Event photography with Nikon’s eye-tracking technology…

A little while ago, I was contacted by Nikon asking if I would take part in a photographic experiment they were conducting. Based on the idea that some people have an ‘eye’ for photography, they wanted to pitch 3 professional photographers against an amateur. They weren’t just interested in the end results though, but more interestingly wanted to try to examine the process that both the professionals and the amateur went through as they examined the scene for composition. In order to do this they used a 21st century pair of spectacles with tiny cameras that tracked your eye movements as you took the photo. Here’s a still from the video Nikon filmed, to give you an idea of how gawky I looked in them…

Event photography for Nikon

It was a pan-European experiment with a travel photographer from Germany, a nature photographer from France, and myself chosen for my experience as an events photographer from the UK. We were all to be given the same camera – a Nikon 5100 with kit lens – and had no other pro kit to fall back on… Just our ‘eye’. A slightly daunting prospect with the very real chance that the amateur might well end up taking a much better photo than the so-called pro…

For my bit, we took over a bar in West London and got in a party-load of willing participants to get the atmosphere going. After donning the goggles, I was told to take two photos – one from a fixed spot (the same as the amateur), and one from a position of my choice. If you have a look at the Nikon website, you can see some video footage of the experiment (my section is towards the end), and read some more about the results of the experiment on the Nikon blog. These are the two shots I took:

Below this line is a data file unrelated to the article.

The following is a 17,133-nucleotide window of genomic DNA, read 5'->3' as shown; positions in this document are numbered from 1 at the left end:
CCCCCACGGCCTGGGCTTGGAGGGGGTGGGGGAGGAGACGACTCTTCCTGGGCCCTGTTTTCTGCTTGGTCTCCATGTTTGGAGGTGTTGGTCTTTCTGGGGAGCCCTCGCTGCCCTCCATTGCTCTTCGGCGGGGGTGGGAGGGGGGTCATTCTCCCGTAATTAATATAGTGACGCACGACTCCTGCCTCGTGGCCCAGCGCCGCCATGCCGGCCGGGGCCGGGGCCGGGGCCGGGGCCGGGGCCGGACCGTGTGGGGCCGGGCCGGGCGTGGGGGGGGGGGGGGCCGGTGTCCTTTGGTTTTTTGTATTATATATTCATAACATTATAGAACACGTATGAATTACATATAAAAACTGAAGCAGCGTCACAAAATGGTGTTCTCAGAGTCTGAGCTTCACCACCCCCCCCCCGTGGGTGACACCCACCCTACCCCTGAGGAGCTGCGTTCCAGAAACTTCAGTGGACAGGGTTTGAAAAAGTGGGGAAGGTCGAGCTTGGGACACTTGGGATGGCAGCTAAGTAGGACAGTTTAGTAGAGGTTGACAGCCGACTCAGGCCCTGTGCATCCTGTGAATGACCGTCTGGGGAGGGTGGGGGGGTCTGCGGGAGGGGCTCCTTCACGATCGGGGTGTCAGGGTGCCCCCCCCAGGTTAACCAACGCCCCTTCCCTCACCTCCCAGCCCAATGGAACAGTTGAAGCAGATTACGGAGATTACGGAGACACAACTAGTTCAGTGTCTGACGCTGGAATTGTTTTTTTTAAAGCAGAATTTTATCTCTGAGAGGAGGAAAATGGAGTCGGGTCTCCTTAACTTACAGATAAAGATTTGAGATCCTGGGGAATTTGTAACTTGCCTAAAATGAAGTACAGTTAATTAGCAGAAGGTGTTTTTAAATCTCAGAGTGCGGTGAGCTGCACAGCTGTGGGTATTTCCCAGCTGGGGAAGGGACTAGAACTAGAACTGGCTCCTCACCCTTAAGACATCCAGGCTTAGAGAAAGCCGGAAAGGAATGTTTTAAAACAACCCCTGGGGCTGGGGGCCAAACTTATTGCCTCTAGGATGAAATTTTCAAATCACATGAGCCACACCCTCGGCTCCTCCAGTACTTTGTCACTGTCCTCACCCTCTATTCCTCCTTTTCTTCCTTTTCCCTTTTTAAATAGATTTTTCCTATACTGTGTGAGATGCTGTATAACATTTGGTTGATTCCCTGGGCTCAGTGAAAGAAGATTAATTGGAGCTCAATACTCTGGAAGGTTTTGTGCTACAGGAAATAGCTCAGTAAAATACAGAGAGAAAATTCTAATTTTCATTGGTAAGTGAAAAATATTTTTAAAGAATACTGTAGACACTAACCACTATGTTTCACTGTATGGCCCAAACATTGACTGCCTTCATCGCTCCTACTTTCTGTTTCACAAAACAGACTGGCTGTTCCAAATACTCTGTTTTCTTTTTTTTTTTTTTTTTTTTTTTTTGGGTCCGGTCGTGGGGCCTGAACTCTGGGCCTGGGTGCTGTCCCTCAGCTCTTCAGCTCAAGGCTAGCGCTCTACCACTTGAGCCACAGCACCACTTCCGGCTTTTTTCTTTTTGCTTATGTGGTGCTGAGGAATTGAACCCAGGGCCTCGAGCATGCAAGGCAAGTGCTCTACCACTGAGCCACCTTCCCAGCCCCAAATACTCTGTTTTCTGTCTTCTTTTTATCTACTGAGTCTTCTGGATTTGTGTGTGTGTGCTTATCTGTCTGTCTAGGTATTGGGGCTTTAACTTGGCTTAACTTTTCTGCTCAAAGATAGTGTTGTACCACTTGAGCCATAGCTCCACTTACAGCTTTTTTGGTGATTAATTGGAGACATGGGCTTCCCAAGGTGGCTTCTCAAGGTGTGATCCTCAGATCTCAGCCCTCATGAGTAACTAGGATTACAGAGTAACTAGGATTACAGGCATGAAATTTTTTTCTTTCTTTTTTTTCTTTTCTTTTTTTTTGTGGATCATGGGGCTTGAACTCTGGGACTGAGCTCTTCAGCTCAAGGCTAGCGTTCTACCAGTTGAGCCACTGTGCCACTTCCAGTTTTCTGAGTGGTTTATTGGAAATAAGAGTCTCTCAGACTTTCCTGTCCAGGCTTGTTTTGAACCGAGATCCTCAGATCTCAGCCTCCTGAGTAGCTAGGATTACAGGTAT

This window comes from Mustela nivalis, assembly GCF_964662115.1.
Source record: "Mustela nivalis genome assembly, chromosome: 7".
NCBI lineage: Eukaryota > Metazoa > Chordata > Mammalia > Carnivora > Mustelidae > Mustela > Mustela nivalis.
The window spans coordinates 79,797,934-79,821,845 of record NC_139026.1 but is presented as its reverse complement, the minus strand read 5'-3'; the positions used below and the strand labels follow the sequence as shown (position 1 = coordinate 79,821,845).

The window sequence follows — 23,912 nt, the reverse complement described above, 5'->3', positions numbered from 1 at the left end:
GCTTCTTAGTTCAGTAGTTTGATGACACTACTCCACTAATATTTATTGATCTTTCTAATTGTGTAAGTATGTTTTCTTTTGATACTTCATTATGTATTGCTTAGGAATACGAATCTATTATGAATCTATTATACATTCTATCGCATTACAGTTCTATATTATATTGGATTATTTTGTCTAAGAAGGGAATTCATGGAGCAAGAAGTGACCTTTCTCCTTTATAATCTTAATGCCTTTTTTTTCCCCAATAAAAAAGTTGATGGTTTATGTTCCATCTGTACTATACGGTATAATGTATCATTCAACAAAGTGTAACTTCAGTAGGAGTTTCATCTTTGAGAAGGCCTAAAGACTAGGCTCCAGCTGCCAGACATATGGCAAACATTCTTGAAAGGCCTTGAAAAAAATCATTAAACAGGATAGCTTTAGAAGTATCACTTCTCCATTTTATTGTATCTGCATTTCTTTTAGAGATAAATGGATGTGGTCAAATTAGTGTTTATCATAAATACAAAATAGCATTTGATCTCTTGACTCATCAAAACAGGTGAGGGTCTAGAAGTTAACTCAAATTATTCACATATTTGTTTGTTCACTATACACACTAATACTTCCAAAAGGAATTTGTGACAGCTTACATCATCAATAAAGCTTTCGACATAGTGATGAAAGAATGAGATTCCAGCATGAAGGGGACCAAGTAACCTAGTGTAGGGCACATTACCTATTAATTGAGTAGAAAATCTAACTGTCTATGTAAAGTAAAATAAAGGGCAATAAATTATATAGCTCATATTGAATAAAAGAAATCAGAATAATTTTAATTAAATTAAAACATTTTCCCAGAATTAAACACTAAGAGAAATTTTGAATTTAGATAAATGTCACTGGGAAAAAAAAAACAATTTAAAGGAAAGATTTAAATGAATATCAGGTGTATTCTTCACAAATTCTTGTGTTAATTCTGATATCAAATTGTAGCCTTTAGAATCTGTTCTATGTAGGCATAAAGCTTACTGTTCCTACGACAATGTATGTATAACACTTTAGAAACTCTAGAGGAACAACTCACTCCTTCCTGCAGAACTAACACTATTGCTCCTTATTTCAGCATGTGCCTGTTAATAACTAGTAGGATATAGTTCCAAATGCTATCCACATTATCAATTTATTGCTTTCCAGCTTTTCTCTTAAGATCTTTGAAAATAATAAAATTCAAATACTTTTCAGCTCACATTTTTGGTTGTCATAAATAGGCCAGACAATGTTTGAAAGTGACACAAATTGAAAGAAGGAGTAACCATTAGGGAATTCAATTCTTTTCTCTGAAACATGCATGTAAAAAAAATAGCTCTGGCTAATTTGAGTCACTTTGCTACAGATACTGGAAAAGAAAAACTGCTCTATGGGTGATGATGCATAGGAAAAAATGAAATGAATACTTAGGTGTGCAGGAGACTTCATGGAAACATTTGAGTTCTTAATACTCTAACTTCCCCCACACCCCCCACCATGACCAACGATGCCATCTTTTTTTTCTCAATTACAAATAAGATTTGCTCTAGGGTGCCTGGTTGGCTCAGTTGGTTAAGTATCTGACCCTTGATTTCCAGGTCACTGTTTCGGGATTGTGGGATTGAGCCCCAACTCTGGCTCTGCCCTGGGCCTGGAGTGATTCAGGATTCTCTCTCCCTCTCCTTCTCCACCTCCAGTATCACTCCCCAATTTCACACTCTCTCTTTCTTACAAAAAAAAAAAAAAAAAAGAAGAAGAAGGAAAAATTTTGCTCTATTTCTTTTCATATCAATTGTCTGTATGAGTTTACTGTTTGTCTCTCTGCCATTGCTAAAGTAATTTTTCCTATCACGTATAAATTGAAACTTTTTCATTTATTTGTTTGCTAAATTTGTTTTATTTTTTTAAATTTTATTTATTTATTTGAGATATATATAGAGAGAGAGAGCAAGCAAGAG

EyeTracker-01.jpgEyeTracker-02.jpg

The first was quite a challenge – very little to go on when you’re unable to move around and change the perspective. It was a case of finding what the focus of the scene was going to be, zooming for the best crop, and then waiting for a moment where there was some sort of interaction or emotion going on between the people in the shot.

The second was slightly easier to frame in that I was able to find something to create an interesting perspective – in this case going round behind the bar and shooting through some bottles at a group of people, again waiting for an interesting moment.

It was interesting viewing the video afterwards and seeing just how much my focus was shifting around the scene while I was analysing it. Quite a bit of the eye movement appeared to be analysing people’s faces as well as the general structure of the room. This makes sense as I find when I take events shots I do try to make my focus the people themselves – I’ll often try to pre-empt a reaction by watching how they’re interacting with others – while at the same time trying to find an interesting way to frame the shot and compose it in a way that’s photographically pleasing.

Anyway, this was a fascinating project to take part in – interesting to take a step back and look at the way that I work. And I think I managed to avoid embarrassing myself too much with the photography too, which was a relief…

 

 

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